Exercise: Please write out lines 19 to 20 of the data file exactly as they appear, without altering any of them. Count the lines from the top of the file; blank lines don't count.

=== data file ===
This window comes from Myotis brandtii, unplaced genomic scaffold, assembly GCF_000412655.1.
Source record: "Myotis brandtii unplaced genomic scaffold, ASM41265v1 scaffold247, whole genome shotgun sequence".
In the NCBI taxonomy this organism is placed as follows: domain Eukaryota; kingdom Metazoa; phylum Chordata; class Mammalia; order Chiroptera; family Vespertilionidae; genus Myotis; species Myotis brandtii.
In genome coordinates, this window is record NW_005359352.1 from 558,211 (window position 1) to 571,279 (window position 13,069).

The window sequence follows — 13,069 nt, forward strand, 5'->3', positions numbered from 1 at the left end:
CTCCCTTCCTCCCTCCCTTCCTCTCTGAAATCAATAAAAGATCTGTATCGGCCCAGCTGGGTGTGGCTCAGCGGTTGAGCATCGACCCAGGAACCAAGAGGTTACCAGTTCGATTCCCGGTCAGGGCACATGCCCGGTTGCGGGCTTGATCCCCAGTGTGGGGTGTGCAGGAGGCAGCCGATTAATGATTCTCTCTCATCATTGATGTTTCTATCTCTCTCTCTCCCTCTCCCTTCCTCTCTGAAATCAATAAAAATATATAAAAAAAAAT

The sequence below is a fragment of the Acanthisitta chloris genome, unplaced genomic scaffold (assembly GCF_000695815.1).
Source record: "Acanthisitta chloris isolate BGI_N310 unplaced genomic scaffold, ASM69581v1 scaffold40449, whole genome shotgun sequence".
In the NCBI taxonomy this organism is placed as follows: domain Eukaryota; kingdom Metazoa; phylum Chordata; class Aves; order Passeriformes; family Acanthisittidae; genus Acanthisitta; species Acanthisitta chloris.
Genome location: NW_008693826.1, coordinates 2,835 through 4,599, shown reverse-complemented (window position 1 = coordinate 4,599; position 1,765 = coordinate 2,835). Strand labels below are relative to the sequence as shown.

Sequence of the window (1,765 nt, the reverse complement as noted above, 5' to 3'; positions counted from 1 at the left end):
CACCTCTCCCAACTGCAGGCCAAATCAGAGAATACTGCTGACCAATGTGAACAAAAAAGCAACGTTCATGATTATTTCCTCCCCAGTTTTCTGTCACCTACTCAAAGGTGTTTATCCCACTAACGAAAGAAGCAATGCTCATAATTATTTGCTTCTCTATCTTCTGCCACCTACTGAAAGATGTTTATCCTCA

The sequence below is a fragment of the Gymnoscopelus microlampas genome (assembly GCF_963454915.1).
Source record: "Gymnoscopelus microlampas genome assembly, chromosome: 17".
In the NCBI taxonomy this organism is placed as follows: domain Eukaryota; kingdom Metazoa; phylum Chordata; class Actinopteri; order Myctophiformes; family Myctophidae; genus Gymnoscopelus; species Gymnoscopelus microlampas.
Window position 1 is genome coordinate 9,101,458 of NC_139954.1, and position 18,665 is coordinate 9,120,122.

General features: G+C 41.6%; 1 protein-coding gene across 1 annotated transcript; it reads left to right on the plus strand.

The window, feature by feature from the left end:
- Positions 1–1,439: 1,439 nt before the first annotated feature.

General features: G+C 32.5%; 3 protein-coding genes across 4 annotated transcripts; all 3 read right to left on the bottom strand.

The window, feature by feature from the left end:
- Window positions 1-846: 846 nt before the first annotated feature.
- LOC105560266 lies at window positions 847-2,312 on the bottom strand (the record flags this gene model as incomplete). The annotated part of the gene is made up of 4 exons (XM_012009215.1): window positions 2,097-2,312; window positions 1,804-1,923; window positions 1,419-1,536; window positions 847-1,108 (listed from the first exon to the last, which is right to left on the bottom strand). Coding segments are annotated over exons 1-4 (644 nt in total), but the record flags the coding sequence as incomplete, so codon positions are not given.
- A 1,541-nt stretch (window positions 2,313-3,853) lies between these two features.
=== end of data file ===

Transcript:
- Positions 1–1,439: 1,439 nt before the first annotated feature.

General features: G+C 32.5%; 3 protein-coding genes across 4 annotated transcripts; all 3 read right to left on the bottom strand.